In the 1991 adaptation of Thomas Harris’ taut crime thriller, director Jonathan Demme and actor Sir Anthony Hopkins craft a fascinating and terrifying portrait of a cold, cultured, intelligent psychopath. Why does “Hannibal the Cannibal” agree to help FBI trainee Clarice Starling track down the deranged serial killer known only as “Buffalo Bill?” More importantly, why does he take such a keen interest in her past—her darkest childhood memories, her most deeply buried trauma? Does he hope that, by confronting and overcoming her repressed pain and fear, she will find the psychological strength she needs to face the demon in the shadows? Or does dissecting the inner-workings of her mind give him the same perverse thrill as would dissecting her body?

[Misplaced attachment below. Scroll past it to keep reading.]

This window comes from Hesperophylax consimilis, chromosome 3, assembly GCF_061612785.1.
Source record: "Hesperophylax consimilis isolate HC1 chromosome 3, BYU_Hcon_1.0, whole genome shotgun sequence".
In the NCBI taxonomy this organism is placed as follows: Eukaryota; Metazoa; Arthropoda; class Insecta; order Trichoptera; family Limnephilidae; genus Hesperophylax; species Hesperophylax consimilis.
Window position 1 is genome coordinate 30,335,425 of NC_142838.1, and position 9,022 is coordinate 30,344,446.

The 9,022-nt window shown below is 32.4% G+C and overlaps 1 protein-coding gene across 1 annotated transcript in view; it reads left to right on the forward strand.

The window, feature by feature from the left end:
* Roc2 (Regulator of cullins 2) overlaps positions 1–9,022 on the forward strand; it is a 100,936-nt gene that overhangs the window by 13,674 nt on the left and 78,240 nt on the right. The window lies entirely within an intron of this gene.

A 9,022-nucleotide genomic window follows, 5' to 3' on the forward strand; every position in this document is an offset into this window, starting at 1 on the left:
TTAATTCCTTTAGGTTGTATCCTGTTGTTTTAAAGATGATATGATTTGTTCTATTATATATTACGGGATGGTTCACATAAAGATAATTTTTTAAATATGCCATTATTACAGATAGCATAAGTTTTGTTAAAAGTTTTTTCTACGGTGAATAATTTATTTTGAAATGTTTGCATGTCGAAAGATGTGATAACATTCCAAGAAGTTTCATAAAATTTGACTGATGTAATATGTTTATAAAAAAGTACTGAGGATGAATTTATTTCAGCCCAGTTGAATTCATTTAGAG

One thing is certain: Lecter oozes a carefully calculated creepiness. From the slurping to the sniffing to the speaking-in-riddles, the bug-eyed doctor seems to delight in unnerving his fellow man. This is never clearer than when he finally—inevitably—escapes his cage, brutally murders his guards, and strings up their severely mutilated corpses (sculpted into a bizarre, grotesque work of modern art) for the first responders to find.
And yet, somehow, he remains impeccably charming.